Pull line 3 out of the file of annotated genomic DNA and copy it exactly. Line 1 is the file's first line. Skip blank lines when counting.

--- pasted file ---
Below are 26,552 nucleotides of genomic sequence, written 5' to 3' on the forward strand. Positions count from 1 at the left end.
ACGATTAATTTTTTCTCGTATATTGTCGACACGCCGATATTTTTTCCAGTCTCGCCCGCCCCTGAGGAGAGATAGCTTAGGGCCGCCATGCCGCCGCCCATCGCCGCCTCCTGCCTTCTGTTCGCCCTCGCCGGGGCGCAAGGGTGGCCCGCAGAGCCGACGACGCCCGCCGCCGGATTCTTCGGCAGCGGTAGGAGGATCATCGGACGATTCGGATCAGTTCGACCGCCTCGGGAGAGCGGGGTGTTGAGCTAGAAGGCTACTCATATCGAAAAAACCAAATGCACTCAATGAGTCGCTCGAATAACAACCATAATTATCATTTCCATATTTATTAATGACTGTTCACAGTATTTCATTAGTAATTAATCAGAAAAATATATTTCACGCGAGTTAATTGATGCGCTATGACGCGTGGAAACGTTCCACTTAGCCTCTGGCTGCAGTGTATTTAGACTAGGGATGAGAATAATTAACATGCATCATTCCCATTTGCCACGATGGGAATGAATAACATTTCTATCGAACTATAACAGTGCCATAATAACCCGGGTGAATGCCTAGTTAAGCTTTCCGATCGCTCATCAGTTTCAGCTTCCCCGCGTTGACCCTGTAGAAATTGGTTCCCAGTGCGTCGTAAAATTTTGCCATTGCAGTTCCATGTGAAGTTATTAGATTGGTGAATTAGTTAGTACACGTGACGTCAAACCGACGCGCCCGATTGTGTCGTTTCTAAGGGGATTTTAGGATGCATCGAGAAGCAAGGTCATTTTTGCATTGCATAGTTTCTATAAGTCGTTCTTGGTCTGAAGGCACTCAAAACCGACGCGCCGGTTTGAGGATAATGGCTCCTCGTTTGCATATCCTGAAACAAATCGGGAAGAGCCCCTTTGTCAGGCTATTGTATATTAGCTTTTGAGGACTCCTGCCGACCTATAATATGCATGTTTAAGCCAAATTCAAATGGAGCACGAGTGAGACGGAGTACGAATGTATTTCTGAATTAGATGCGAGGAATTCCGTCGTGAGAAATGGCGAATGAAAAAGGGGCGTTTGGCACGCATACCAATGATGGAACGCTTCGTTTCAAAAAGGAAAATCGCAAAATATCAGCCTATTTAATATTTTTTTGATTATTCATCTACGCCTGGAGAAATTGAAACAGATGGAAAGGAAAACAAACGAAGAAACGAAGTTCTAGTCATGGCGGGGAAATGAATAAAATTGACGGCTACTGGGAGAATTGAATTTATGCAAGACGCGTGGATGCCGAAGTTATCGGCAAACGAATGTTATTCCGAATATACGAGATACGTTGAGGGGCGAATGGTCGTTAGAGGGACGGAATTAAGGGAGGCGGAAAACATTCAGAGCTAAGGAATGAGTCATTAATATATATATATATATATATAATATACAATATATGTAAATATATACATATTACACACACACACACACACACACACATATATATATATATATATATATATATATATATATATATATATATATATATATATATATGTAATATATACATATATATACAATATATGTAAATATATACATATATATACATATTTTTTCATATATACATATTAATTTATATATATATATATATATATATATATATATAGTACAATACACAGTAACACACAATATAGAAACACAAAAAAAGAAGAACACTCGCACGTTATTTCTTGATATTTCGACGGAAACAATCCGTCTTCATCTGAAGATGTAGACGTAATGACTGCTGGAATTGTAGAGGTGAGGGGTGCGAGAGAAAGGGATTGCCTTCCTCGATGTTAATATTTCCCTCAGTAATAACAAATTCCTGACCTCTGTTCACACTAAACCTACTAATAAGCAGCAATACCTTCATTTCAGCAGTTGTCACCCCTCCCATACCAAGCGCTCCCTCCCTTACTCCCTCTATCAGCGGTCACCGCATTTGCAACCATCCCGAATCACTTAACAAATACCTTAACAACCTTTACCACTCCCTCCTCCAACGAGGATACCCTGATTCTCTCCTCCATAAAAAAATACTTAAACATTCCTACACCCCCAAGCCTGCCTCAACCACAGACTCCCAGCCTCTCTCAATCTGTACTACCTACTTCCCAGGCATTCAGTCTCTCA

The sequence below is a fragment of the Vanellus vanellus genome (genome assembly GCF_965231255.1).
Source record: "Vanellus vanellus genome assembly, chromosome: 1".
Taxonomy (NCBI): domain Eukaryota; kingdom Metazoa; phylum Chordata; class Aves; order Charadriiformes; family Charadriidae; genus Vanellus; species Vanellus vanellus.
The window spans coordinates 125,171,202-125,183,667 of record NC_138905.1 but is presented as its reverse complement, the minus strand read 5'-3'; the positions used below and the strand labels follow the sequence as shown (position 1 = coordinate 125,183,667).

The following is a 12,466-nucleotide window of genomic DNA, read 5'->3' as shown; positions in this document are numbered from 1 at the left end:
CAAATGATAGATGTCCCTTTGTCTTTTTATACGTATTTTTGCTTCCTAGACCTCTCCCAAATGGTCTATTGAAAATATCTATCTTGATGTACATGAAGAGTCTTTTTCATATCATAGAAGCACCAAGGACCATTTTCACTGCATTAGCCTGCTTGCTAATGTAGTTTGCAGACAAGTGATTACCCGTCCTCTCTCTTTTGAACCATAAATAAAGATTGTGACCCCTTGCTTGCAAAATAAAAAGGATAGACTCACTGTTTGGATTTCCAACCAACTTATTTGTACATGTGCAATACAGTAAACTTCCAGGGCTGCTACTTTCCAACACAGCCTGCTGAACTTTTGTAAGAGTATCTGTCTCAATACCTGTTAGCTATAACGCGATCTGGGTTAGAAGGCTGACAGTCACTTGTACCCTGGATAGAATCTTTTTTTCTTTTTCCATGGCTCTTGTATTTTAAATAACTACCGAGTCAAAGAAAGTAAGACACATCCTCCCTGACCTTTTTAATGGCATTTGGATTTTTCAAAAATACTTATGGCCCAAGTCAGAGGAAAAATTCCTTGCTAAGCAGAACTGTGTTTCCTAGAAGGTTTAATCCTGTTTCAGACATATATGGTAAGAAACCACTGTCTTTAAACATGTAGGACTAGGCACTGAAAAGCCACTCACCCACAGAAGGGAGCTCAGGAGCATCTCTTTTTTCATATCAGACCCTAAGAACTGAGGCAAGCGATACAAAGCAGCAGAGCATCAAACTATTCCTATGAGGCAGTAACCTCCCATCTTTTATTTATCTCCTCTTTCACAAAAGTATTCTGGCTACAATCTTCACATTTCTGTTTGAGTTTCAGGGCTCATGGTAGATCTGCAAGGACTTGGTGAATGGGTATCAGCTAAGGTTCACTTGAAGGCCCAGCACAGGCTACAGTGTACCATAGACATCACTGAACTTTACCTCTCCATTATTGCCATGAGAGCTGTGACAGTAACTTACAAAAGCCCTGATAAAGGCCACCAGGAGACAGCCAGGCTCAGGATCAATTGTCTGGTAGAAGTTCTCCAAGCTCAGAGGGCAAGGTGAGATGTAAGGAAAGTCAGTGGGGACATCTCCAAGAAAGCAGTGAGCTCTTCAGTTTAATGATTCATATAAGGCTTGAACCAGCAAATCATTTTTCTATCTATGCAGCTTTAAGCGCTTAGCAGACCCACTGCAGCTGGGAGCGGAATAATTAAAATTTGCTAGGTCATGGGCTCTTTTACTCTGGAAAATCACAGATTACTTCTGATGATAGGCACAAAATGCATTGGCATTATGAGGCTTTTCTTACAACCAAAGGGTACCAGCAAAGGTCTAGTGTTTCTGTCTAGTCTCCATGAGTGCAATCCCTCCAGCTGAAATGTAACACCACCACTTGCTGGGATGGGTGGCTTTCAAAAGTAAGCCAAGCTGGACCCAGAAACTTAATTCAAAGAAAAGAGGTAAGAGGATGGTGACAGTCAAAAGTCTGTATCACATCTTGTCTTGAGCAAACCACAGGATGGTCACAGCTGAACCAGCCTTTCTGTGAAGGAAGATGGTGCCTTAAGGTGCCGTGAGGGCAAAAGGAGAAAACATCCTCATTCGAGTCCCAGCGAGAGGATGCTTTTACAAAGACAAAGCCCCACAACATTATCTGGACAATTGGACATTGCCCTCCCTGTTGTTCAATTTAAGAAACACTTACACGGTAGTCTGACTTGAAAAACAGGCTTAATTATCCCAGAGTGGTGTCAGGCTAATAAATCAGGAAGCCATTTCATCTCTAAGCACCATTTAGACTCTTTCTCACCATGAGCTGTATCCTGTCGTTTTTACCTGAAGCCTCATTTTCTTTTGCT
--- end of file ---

The sequence below is a fragment of the Vanellus vanellus genome (genome assembly GCF_965231255.1).